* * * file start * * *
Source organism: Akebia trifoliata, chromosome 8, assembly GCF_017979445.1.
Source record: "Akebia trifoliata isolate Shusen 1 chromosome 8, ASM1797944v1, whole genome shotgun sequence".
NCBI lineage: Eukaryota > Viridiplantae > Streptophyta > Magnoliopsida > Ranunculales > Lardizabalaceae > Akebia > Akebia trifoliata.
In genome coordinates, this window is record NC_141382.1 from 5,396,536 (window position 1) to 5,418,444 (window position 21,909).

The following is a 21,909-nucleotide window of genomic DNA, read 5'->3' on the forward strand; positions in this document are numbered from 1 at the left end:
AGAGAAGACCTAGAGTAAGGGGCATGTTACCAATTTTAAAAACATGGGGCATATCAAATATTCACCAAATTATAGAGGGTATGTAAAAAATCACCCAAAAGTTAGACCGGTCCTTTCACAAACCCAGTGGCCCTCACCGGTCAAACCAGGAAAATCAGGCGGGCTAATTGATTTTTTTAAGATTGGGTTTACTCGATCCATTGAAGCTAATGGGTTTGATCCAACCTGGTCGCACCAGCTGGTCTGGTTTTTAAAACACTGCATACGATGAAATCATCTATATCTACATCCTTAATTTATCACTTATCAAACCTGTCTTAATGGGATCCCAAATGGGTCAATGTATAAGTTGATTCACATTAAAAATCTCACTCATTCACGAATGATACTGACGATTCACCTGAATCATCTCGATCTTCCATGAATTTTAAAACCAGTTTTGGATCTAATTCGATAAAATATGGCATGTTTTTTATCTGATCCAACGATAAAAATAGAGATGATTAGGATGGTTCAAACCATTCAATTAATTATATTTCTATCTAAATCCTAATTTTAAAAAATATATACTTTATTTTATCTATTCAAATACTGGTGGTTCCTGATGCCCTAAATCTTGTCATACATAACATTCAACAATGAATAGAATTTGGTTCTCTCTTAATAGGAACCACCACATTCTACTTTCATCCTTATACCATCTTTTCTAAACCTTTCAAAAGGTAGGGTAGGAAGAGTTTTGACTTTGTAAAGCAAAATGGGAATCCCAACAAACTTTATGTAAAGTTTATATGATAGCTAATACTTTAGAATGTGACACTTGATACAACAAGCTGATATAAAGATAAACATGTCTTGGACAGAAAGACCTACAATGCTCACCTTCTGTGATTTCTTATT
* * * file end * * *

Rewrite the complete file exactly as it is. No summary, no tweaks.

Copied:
Source organism: Akebia trifoliata, chromosome 8, assembly GCF_017979445.1.
Source record: "Akebia trifoliata isolate Shusen 1 chromosome 8, ASM1797944v1, whole genome shotgun sequence".
NCBI lineage: Eukaryota > Viridiplantae > Streptophyta > Magnoliopsida > Ranunculales > Lardizabalaceae > Akebia > Akebia trifoliata.
In genome coordinates, this window is record NC_141382.1 from 5,396,536 (window position 1) to 5,418,444 (window position 21,909).

The following is a 21,909-nucleotide window of genomic DNA, read 5'->3' on the forward strand; positions in this document are numbered from 1 at the left end:
AGAGAAGACCTAGAGTAAGGGGCATGTTACCAATTTTAAAAACATGGGGCATATCAAATATTCACCAAATTATAGAGGGTATGTAAAAAATCACCCAAAAGTTAGACCGGTCCTTTCACAAACCCAGTGGCCCTCACCGGTCAAACCAGGAAAATCAGGCGGGCTAATTGATTTTTTTAAGATTGGGTTTACTCGATCCATTGAAGCTAATGGGTTTGATCCAACCTGGTCGCACCAGCTGGTCTGGTTTTTAAAACACTGCATACGATGAAATCATCTATATCTACATCCTTAATTTATCACTTATCAAACCTGTCTTAATGGGATCCCAAATGGGTCAATGTATAAGTTGATTCACATTAAAAATCTCACTCATTCACGAATGATACTGACGATTCACCTGAATCATCTCGATCTTCCATGAATTTTAAAACCAGTTTTGGATCTAATTCGATAAAATATGGCATGTTTTTTATCTGATCCAACGATAAAAATAGAGATGATTAGGATGGTTCAAACCATTCAATTAATTATATTTCTATCTAAATCCTAATTTTAAAAAATATATACTTTATTTTATCTATTCAAATACTGGTGGTTCCTGATGCCCTAAATCTTGTCATACATAACATTCAACAATGAATAGAATTTGGTTCTCTCTTAATAGGAACCACCACATTCTACTTTCATCCTTATACCATCTTTTCTAAACCTTTCAAAAGGTAGGGTAGGAAGAGTTTTGACTTTGTAAAGCAAAATGGGAATCCCAACAAACTTTATGTAAAGTTTATATGATAGCTAATACTTTAGAATGTGACACTTGATACAACAAGCTGATATAAAGATAAACATGTCTTGGACAGAAAGACCTACAATGCTCACCTTCTGTGATTTCTTATT